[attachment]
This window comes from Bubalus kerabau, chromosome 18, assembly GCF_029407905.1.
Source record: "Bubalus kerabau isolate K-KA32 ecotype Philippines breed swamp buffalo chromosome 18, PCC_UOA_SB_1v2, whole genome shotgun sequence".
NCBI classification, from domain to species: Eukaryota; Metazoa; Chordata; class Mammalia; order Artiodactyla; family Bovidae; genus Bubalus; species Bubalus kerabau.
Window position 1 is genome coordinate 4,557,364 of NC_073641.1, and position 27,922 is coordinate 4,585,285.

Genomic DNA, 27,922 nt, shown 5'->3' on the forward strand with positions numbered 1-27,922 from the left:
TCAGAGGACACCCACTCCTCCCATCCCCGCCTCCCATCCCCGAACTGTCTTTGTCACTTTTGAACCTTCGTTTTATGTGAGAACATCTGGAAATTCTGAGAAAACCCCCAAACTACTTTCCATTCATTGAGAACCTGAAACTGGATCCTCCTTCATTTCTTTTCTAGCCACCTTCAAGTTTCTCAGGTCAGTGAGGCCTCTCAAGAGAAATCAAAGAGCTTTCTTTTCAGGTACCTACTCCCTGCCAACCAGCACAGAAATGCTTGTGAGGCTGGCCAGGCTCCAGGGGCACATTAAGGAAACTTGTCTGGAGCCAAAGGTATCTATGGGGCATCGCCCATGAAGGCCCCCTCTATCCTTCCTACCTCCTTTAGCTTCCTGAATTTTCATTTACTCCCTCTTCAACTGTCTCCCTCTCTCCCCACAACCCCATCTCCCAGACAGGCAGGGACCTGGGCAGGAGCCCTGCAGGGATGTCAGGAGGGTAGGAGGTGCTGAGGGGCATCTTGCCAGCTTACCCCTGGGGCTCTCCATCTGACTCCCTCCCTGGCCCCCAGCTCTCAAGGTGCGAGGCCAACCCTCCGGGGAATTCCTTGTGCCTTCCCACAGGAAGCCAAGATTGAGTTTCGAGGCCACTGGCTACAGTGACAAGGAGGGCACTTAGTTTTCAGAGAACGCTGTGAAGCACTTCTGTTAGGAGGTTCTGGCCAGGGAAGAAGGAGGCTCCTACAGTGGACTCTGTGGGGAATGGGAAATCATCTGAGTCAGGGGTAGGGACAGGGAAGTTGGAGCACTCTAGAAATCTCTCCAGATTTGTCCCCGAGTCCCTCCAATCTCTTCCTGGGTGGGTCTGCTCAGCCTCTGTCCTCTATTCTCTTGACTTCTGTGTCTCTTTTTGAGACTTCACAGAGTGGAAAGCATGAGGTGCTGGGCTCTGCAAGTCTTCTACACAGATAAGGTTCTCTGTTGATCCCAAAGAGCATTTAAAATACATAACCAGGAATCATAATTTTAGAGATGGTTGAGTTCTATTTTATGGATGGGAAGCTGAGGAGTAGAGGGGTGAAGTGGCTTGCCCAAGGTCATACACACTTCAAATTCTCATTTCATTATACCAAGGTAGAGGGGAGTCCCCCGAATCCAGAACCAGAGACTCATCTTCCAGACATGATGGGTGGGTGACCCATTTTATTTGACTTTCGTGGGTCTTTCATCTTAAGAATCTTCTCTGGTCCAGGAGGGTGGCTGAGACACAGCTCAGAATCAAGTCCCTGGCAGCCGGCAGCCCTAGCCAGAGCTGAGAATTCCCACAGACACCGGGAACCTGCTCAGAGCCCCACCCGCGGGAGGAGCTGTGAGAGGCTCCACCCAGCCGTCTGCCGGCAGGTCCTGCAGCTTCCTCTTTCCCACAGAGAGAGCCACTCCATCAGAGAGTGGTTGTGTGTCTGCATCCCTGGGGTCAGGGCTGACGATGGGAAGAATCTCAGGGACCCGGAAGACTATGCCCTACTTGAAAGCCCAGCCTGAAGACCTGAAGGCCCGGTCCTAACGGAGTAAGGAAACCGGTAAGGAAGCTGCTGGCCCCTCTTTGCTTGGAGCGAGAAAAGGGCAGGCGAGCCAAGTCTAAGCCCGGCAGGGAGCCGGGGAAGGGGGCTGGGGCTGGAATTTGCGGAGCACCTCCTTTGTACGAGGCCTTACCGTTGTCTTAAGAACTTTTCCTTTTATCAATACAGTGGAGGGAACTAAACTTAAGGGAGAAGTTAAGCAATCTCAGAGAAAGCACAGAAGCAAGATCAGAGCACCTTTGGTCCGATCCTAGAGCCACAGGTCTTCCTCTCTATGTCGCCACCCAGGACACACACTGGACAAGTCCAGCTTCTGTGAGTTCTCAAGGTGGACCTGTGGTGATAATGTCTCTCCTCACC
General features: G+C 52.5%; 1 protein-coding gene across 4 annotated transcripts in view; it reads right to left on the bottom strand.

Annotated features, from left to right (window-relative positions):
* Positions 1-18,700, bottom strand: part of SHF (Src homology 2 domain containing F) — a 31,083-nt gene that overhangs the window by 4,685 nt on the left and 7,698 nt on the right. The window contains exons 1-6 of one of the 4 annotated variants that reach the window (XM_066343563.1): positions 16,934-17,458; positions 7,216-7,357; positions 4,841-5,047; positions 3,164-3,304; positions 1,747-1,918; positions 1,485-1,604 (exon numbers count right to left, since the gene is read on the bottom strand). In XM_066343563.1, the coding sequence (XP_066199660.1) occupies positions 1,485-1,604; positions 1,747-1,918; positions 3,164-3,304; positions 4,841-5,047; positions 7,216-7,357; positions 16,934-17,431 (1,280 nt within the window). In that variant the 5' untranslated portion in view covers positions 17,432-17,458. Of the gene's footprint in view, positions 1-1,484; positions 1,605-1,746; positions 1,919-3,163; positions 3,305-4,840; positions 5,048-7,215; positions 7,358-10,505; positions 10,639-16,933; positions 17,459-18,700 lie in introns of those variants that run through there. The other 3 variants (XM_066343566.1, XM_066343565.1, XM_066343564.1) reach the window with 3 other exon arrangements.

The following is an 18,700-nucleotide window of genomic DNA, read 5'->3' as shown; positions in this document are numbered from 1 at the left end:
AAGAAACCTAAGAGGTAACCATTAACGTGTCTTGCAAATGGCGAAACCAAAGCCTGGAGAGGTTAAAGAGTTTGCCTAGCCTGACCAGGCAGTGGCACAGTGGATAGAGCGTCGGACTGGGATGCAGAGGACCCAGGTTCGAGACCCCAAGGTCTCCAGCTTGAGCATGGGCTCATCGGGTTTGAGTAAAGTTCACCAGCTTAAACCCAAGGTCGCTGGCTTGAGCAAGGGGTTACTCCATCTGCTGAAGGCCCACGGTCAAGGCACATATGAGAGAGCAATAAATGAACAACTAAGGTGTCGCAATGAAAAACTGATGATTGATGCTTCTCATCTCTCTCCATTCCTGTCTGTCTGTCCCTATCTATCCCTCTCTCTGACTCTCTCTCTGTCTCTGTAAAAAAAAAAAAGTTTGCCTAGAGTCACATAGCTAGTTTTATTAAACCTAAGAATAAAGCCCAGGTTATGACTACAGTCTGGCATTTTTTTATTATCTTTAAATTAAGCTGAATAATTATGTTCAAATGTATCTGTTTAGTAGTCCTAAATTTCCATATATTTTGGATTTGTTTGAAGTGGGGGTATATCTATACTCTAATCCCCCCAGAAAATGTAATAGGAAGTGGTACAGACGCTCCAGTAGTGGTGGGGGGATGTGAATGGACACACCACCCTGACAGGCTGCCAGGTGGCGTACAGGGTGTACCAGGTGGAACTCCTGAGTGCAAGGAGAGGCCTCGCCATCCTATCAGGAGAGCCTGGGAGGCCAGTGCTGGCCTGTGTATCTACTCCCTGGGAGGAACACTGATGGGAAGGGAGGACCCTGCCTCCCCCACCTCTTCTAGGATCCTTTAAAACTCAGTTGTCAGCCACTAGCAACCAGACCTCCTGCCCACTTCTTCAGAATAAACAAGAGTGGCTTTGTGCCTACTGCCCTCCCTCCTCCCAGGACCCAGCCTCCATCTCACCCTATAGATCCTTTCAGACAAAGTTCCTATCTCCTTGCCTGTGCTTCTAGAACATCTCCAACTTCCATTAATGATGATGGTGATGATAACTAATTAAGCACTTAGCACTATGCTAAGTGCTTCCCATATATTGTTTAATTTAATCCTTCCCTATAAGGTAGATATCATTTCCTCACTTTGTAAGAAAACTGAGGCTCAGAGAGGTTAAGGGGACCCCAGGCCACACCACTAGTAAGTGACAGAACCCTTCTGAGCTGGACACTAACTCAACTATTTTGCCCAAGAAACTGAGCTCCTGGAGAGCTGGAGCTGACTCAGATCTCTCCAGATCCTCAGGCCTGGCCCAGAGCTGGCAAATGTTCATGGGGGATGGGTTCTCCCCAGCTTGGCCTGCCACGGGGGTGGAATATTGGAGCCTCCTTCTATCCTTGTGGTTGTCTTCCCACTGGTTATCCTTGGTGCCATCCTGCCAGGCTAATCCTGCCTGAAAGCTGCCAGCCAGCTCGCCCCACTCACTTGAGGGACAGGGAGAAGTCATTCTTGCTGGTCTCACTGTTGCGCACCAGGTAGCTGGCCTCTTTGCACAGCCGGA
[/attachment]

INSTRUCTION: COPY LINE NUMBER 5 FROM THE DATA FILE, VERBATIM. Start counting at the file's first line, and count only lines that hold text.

Genomic DNA, 27,922 nt, shown 5'->3' on the forward strand with positions numbered 1-27,922 from the left: